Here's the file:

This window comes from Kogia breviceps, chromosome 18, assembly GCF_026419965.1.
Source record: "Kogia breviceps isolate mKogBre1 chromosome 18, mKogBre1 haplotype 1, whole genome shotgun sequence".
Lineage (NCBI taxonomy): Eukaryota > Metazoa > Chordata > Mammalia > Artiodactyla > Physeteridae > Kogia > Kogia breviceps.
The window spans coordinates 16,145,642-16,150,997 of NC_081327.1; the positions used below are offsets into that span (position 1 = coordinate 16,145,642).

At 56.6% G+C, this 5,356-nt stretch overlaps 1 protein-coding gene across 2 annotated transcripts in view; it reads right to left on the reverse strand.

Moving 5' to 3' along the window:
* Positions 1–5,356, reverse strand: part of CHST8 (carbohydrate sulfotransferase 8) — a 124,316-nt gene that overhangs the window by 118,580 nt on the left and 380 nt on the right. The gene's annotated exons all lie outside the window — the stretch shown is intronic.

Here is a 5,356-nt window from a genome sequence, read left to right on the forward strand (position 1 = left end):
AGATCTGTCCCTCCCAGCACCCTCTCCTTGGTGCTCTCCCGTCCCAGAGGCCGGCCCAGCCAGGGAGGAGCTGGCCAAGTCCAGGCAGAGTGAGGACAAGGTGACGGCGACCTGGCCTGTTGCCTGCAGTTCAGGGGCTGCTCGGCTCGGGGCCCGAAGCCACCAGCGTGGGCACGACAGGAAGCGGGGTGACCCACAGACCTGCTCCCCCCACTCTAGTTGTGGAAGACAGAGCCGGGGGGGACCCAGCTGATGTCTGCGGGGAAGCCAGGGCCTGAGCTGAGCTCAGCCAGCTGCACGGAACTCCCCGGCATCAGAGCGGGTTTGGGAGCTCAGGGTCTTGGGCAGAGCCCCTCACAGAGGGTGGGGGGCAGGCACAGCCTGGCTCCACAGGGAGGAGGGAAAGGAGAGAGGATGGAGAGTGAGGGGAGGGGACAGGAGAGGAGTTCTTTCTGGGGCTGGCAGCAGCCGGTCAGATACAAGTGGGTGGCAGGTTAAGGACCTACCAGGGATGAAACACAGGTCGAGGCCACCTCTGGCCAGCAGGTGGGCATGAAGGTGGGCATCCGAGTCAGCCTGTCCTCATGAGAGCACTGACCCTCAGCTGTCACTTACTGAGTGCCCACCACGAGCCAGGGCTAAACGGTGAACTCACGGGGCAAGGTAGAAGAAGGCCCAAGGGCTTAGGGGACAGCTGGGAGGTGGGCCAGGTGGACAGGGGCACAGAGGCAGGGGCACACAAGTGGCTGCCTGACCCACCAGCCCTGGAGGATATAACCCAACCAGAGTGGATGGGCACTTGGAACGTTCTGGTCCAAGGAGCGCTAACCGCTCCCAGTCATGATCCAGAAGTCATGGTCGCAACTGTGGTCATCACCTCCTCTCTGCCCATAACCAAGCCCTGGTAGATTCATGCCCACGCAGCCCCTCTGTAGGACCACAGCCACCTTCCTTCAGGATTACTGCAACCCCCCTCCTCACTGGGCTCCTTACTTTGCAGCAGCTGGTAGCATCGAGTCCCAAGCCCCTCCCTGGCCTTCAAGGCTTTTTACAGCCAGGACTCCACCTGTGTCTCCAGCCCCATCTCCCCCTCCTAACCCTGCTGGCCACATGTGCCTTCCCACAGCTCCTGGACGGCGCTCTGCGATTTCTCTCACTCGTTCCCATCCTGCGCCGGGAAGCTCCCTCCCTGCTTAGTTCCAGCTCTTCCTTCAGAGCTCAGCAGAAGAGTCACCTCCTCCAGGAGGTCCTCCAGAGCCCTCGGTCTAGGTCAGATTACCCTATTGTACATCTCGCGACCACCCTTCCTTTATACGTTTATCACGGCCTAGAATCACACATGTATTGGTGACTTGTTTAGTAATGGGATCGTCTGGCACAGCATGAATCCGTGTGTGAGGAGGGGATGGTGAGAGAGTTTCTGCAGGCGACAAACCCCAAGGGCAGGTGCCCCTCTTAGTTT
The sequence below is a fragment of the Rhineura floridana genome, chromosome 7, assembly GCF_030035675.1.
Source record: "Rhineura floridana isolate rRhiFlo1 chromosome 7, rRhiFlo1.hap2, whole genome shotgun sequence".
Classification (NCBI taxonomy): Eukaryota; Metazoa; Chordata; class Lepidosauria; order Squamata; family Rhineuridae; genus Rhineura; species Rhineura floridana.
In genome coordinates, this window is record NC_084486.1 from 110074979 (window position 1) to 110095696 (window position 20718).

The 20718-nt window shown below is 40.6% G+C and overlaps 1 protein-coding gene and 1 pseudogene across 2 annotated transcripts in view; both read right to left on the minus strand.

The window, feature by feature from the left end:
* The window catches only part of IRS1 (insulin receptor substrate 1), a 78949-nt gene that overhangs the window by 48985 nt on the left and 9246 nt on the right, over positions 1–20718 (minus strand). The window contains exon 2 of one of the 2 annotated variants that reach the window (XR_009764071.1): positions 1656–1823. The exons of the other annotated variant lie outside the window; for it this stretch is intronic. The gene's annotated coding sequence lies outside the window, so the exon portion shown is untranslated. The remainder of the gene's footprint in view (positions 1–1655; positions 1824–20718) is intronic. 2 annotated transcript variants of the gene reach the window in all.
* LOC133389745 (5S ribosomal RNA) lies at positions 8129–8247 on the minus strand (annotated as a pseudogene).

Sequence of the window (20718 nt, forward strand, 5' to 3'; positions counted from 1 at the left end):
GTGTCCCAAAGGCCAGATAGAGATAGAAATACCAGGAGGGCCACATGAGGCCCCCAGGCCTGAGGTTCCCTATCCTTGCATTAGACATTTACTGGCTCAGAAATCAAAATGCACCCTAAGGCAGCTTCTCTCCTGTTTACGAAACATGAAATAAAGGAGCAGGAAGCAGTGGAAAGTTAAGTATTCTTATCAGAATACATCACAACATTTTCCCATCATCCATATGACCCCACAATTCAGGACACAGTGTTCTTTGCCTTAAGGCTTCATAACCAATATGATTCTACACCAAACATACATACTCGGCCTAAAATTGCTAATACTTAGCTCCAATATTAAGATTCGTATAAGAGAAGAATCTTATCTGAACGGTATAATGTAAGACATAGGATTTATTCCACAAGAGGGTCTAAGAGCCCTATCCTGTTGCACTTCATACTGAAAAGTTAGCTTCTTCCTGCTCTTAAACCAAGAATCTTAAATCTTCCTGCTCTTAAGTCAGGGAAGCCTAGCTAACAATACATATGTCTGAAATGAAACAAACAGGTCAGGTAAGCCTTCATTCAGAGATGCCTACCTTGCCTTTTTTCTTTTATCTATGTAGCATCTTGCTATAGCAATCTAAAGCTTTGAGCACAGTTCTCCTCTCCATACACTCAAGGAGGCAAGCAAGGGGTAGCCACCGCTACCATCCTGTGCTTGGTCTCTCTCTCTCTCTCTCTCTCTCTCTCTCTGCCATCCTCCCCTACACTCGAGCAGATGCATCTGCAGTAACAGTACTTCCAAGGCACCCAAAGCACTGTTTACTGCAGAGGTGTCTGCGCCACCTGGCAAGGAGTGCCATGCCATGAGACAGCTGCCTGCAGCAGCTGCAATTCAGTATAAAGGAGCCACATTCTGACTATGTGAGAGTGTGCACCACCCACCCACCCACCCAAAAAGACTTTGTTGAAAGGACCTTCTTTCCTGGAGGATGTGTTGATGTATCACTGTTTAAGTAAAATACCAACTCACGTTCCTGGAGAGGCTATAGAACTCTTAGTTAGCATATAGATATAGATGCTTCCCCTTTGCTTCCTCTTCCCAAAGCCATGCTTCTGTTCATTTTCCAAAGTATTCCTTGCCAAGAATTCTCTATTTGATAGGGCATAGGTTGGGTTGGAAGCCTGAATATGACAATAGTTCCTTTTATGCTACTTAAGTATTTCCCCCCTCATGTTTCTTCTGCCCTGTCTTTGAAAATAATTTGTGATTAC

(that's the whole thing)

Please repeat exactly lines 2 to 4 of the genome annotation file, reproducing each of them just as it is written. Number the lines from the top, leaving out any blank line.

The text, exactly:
Source record: "Kogia breviceps isolate mKogBre1 chromosome 18, mKogBre1 haplotype 1, whole genome shotgun sequence".
Lineage (NCBI taxonomy): Eukaryota > Metazoa > Chordata > Mammalia > Artiodactyla > Physeteridae > Kogia > Kogia breviceps.
The window spans coordinates 16,145,642-16,150,997 of NC_081327.1; the positions used below are offsets into that span (position 1 = coordinate 16,145,642).